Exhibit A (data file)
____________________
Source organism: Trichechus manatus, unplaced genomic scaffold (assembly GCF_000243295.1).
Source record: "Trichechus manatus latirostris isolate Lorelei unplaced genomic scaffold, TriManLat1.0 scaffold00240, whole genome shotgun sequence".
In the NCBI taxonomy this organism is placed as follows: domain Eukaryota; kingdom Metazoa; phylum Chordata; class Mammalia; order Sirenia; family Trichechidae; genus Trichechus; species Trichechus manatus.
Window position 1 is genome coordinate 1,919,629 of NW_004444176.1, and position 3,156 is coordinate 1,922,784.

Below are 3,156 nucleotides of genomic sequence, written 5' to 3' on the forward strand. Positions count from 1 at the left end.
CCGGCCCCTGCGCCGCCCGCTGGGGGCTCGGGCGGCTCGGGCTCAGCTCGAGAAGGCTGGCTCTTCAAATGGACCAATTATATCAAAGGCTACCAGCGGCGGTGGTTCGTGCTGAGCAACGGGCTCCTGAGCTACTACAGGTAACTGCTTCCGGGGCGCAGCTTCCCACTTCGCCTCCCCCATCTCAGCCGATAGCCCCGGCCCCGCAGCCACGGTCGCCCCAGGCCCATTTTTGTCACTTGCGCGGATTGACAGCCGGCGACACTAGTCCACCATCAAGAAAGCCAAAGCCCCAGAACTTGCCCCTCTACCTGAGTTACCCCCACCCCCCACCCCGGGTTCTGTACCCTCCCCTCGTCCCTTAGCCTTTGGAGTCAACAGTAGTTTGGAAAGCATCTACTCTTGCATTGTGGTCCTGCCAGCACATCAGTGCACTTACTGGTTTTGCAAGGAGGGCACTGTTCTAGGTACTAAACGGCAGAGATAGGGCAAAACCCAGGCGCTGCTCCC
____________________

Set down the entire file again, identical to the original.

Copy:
Source organism: Trichechus manatus, unplaced genomic scaffold (assembly GCF_000243295.1).
Source record: "Trichechus manatus latirostris isolate Lorelei unplaced genomic scaffold, TriManLat1.0 scaffold00240, whole genome shotgun sequence".
In the NCBI taxonomy this organism is placed as follows: domain Eukaryota; kingdom Metazoa; phylum Chordata; class Mammalia; order Sirenia; family Trichechidae; genus Trichechus; species Trichechus manatus.
Window position 1 is genome coordinate 1,919,629 of NW_004444176.1, and position 3,156 is coordinate 1,922,784.

Below are 3,156 nucleotides of genomic sequence, written 5' to 3' on the forward strand. Positions count from 1 at the left end.
CCGGCCCCTGCGCCGCCCGCTGGGGGCTCGGGCGGCTCGGGCTCAGCTCGAGAAGGCTGGCTCTTCAAATGGACCAATTATATCAAAGGCTACCAGCGGCGGTGGTTCGTGCTGAGCAACGGGCTCCTGAGCTACTACAGGTAACTGCTTCCGGGGCGCAGCTTCCCACTTCGCCTCCCCCATCTCAGCCGATAGCCCCGGCCCCGCAGCCACGGTCGCCCCAGGCCCATTTTTGTCACTTGCGCGGATTGACAGCCGGCGACACTAGTCCACCATCAAGAAAGCCAAAGCCCCAGAACTTGCCCCTCTACCTGAGTTACCCCCACCCCCCACCCCGGGTTCTGTACCCTCCCCTCGTCCCTTAGCCTTTGGAGTCAACAGTAGTTTGGAAAGCATCTACTCTTGCATTGTGGTCCTGCCAGCACATCAGTGCACTTACTGGTTTTGCAAGGAGGGCACTGTTCTAGGTACTAAACGGCAGAGATAGGGCAAAACCCAGGCGCTGCTCCC